A Jan. 23 article about former Abu Ghraib prison guard Megan Ambuhl should have said that a noncommissioned officer gave Ambuhl her first tour of the Iraq prison. The story article said that "an enlisted officer" gave her the tour.
Former Abu Ghraib Guard Calls Top Brass Culpable for Abuse
Monday, January 23, 2006
Stepping into the Abu Ghraib prison for the first time, Megan Ambuhl was stunned. There were naked men in dusty cells, male prisoners wearing women's underwear, others hooded and shackled in contorted positions to metal railings.
An enlisted officer giving her a tour of the U.S. facility in October 2003 pointed to a group of detainees chained to a cell. He said the bars had often "been decorated like a Christmas tree," with prisoners as ornaments.
"He explained it was a military intelligence tactic," Ambuhl said in a recent interview, speaking publicly for the first time since the Abu Ghraib prison abuse was disclosed nearly two years ago. "He said it was to break the detainees that were being interrogated. It was clear it was a military intelligence facility. As I saw it, I thought that if they were doing it, it must be all right for them to be doing it."
One of the original seven military police soldiers singled out by the Pentagon for their roles in abusive techniques, Ambuhl is speaking out because she believes the truth has been obscured by high-ranking officials intent on covering up a policy of abuse. Though her defense differs little from the arguments made previously by the defendants' attorneys, Ambuhl's first-person description of the macabre world of Abu Ghraib provides a vivid perspective on how things went out of control at the prison outside of Baghdad, a place where there were few rules and little guidance. Her account also shows that some of the abusive tactics were in place when the MPs arrived at the prison.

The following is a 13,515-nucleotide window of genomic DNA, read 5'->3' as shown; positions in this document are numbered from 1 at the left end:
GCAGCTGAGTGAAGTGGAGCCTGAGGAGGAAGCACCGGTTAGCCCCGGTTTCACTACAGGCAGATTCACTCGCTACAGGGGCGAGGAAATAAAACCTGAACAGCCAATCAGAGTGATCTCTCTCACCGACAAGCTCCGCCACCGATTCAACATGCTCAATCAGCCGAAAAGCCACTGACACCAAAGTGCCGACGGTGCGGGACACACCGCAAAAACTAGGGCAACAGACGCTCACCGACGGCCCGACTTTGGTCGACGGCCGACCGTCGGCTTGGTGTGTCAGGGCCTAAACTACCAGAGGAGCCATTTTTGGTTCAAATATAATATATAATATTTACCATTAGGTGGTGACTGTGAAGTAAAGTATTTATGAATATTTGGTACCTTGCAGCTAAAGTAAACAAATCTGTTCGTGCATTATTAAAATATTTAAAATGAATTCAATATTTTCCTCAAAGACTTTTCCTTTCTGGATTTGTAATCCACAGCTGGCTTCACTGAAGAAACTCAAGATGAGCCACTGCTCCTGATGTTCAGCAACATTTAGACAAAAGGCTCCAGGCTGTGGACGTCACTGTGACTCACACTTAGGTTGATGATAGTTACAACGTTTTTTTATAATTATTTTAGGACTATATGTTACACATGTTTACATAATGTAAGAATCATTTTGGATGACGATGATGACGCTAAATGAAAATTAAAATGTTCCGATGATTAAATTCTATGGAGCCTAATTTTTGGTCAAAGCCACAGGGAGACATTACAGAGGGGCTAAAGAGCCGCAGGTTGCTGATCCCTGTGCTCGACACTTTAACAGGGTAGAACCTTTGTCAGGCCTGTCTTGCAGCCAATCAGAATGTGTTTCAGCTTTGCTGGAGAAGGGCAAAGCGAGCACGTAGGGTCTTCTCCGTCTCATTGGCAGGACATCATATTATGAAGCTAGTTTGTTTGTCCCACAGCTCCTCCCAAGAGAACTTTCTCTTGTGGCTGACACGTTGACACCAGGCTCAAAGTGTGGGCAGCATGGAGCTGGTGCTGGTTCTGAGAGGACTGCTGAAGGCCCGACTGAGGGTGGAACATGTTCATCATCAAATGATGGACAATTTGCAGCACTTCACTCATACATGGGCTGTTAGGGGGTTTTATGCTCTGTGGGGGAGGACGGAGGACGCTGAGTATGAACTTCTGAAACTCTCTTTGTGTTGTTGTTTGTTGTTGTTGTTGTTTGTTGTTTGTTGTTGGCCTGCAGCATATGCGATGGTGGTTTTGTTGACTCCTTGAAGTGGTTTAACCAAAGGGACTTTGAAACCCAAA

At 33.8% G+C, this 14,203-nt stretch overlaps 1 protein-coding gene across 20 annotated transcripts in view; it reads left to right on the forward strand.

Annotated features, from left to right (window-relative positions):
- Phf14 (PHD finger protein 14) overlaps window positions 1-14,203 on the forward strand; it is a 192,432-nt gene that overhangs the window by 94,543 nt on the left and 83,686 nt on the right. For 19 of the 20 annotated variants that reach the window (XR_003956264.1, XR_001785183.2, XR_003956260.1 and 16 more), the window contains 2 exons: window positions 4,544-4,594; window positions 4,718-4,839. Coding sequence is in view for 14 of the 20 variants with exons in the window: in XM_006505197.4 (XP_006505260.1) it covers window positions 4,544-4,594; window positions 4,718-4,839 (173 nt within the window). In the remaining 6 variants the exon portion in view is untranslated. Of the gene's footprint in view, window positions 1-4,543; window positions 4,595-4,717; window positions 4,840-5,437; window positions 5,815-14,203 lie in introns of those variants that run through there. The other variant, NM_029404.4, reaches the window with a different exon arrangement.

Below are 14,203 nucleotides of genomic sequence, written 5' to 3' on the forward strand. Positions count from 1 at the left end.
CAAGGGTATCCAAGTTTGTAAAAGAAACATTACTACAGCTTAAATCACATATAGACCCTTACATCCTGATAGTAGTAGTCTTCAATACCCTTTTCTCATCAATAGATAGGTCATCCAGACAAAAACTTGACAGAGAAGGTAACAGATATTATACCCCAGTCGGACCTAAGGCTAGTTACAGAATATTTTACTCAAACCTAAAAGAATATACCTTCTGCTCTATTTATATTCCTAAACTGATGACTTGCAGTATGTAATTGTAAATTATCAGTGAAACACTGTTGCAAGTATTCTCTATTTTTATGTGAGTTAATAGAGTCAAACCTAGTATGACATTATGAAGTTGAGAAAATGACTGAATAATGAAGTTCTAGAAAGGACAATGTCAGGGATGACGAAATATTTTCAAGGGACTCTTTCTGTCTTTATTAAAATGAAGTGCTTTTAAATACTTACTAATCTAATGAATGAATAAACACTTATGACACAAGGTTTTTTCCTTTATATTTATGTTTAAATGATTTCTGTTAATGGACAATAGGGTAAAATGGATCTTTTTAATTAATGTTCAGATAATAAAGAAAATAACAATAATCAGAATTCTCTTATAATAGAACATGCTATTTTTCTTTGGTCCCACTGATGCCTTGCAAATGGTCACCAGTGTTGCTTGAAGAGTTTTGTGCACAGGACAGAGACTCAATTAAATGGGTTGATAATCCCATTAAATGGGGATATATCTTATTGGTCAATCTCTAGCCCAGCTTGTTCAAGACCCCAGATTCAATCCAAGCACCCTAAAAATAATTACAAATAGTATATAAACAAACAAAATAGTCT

Ambuhl has since married one of her fellow MPs -- Charles A. Graner Jr., the man the military has labeled the ringleader of the abusers -- and is on a mission to secure his release from prison.
Now out of the Army, punished with a reduction in rank and a fine for dereliction of duty but no prison time, Ambuhl says the military's top brass have dodged responsibility for what was going on at the prison by scapegoating her and other low-ranking soldiers.
By the time of her tour in 2003, Ambuhl had been in the Army reserves for about a year. She realized she was walking into something she clearly did not understand. Her unit, the 372nd Military Police Company, had been trained to do combat support jobs, not detention. She was ordered to work the night shift and said she asked few questions because she did not know what questions to ask.
Ambuhl says she and other MPs used aggressive techniques against detainees because that is what military intelligence soldiers and civilian interrogators told her to do.
She described a "roster board" that included which military intelligence "treatment" to give to certain detainees and said trainers from the U.S. detention facility at Guantanamo Bay, Cuba, taught the MPs how to put detainees in "stress positions." She said military intelligence officials told them to keep detainees naked, embarrass them or make them exercise until they reached exhaustion.
"We were told to handcuff people in uncomfortable positions, to put people on [Meals Ready to Eat] boxes, to pour cold water on them, to make them do physical training," said Ambuhl, who worked the night shift on Tier 1B. "We did what we were told to do."
That defense has not worked well for several of the MPs charged with abuse, most notably Graner, who worked the night shift on Tier 1A, alongside Ambuhl. Graner is serving a 10-year sentence at Fort Leavenworth, Kan.
Ambuhl married Graner last April after his conviction, sending marriage documents to him to sign in prison. The Army has prevented them from meeting or even speaking, alleging that they are co-conspirators.